In the past, a couple of LR releases had issues with some third-party software not being able to read its EXIF metadata. LR was writing EXIF metadata in a way that was standards-conforming but not commonly used. But I believe that was fixed many releases ago.
Why don't you upload a sample NEF and its exported JPEG to Dropbox and post the link here, and we might be able to troubleshoot what's going on.
I examined your sample .jpg with Exiftool, the most authoritative metadata tool available, and I also used the following tools to examine the metadata:
OS X 10.9.5: Finder, Preview, Photoshop CC 2014, LR 5.6, exiv2
Windows 8.1: File Explorer, Irfanview 4.38
All of these were able to display the EXIF metadata, including exposure information, without problems, and Exiftool didn’t flag any nonconformities. So it seems that it’s the Android apps that aren’t conforming to the standards.
Looking at the internal structure of the LR-produced .jpg, I suspect that it is producing a layout of the IFD0, IFD1, and ExifIDF sections that the Android apps aren’t expecting (because the developers didn’t follow the standards). LR produces the following ordering: unused bytes, ExifIFD, IFD1, IFD0. A more typical ordering would be: (no unused bytes), IFD0, ExfIFD, IFD1. Both orderings conform with the standards.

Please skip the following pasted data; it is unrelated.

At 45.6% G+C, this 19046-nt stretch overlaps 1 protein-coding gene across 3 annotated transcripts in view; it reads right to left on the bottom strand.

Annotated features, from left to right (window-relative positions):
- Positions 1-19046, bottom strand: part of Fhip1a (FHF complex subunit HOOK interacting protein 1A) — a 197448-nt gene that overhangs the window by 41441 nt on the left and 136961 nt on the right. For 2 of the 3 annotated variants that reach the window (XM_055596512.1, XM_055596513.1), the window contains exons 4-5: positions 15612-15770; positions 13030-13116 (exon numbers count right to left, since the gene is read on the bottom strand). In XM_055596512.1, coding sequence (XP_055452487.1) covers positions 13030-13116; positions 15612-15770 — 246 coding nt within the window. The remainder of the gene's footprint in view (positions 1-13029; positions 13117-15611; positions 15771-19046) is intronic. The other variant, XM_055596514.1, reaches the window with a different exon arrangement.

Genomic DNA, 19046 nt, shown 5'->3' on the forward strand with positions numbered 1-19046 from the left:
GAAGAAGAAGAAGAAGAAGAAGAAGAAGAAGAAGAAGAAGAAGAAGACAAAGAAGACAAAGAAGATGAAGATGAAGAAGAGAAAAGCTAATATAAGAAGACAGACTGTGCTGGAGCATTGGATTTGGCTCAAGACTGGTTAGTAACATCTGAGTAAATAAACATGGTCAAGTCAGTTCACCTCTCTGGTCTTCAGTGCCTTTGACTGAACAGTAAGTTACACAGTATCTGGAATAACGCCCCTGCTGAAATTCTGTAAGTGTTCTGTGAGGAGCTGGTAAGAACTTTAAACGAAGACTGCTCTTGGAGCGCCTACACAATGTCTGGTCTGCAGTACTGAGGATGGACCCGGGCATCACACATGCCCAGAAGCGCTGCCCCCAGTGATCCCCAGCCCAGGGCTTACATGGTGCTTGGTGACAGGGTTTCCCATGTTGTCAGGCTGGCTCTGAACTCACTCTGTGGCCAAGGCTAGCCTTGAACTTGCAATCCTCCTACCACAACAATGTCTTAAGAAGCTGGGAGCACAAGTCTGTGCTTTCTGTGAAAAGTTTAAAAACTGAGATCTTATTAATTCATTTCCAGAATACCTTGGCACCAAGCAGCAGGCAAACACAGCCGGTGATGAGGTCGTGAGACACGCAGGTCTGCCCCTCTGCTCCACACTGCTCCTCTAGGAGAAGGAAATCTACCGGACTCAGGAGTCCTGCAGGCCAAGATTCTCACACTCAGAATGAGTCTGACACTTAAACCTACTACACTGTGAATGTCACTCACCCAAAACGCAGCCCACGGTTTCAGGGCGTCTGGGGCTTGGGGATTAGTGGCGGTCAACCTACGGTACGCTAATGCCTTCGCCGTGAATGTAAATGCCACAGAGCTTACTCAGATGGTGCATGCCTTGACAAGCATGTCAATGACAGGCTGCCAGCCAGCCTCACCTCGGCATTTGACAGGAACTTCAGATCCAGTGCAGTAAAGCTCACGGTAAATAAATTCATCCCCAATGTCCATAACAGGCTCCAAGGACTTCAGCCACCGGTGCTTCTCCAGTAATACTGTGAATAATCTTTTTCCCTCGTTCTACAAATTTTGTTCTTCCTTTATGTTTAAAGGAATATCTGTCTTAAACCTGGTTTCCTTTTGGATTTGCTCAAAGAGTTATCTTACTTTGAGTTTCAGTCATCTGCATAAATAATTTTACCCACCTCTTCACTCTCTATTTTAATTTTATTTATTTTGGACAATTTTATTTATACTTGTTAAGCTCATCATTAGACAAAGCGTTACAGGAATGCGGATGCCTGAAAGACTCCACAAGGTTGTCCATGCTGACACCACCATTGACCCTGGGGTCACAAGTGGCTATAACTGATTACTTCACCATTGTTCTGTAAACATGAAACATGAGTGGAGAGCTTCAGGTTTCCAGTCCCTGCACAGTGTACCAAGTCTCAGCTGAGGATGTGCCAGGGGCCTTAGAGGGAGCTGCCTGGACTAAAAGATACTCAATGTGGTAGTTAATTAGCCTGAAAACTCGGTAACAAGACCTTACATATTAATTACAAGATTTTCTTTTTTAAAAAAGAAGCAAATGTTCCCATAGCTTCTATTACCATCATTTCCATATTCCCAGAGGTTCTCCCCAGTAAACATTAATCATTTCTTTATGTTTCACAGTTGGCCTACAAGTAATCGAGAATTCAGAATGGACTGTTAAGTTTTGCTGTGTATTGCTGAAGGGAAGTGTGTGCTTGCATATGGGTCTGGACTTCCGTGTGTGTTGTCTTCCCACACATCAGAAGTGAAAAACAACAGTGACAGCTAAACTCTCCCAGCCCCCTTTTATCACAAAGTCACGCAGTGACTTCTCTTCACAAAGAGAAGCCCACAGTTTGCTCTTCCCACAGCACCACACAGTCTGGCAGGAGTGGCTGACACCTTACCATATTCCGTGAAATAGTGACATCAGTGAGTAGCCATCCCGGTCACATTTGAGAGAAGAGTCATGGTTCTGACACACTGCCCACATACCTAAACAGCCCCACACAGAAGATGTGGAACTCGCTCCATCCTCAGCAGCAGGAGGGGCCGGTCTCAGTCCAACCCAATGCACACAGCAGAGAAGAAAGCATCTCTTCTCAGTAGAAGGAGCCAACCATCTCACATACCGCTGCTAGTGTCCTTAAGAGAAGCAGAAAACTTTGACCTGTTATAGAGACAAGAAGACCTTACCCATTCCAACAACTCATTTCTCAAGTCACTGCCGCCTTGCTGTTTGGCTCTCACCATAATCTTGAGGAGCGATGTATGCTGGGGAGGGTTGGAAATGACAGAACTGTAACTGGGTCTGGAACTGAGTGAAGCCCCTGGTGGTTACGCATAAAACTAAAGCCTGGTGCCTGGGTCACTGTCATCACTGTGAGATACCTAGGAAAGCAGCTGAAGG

You could test out this hypothesis by obtaining a copy of the free Exiftool and then in a Terminal window (Mac) or command prompt (Windows) do the following command:
exiftool –exif:usercomment=”Hello world!” sample.jpg
This will cause Exiftool to rewrite the Exif metadata in the more-common ordering. If the Android apps can now see the EXIF exposure metadata in the modified sample.jpg, then that confirms the apps are non-standards-conforming and should be fixed.
To fix the problem, try checking the "Optimize" box in Exportant's "Miscellaneous" filter (free by me).
It will re-write metadata in a fashion that is more likely to be readable.